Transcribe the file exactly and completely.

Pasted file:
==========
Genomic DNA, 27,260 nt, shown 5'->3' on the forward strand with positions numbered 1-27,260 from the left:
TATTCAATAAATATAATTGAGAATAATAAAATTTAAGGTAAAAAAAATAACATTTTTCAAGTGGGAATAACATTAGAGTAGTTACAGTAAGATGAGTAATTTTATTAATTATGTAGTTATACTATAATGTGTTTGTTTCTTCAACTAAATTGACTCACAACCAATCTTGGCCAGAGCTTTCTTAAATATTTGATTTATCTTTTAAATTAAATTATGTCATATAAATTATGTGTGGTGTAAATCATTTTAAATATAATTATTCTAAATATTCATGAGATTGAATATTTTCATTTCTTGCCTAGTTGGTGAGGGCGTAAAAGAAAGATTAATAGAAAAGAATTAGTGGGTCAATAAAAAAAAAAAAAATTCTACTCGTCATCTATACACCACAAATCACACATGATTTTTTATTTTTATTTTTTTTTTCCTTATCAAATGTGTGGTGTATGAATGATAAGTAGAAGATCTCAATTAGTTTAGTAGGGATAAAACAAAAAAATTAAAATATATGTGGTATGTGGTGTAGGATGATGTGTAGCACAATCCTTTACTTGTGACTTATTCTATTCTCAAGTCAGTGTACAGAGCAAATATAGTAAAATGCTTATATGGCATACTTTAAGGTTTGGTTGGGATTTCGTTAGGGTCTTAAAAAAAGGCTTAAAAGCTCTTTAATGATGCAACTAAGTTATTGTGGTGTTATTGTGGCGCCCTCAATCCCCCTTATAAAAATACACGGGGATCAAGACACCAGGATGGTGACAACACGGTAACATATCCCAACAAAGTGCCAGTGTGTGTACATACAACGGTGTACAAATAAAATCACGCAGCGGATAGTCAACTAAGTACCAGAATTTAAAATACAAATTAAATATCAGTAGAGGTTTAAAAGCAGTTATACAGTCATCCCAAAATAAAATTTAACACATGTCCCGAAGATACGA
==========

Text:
Genomic DNA, 27,260 nt, shown 5'->3' on the forward strand with positions numbered 1-27,260 from the left:
TATTCAATAAATATAATTGAGAATAATAAAATTTAAGGTAAAAAAAATAACATTTTTCAAGTGGGAATAACATTAGAGTAGTTACAGTAAGATGAGTAATTTTATTAATTATGTAGTTATACTATAATGTGTTTGTTTCTTCAACTAAATTGACTCACAACCAATCTTGGCCAGAGCTTTCTTAAATATTTGATTTATCTTTTAAATTAAATTATGTCATATAAATTATGTGTGGTGTAAATCATTTTAAATATAATTATTCTAAATATTCATGAGATTGAATATTTTCATTTCTTGCCTAGTTGGTGAGGGCGTAAAAGAAAGATTAATAGAAAAGAATTAGTGGGTCAATAAAAAAAAAAAAAATTCTACTCGTCATCTATACACCACAAATCACACATGATTTTTTATTTTTATTTTTTTTTTCCTTATCAAATGTGTGGTGTATGAATGATAAGTAGAAGATCTCAATTAGTTTAGTAGGGATAAAACAAAAAAATTAAAATATATGTGGTATGTGGTGTAGGATGATGTGTAGCACAATCCTTTACTTGTGACTTATTCTATTCTCAAGTCAGTGTACAGAGCAAATATAGTAAAATGCTTATATGGCATACTTTAAGGTTTGGTTGGGATTTCGTTAGGGTCTTAAAAAAAGGCTTAAAAGCTCTTTAATGATGCAACTAAGTTATTGTGGTGTTATTGTGGCGCCCTCAATCCCCCTTATAAAAATACACGGGGATCAAGACACCAGGATGGTGACAACACGGTAACATATCCCAACAAAGTGCCAGTGTGTGTACATACAACGGTGTACAAATAAAATCACGCAGCGGATAGTCAACTAAGTACCAGAATTTAAAATACAAATTAAATATCAGTAGAGGTTTAAAAGCAGTTATACAGTCATCCCAAAATAAAATTTAACACATGTCCCGAAGATACGA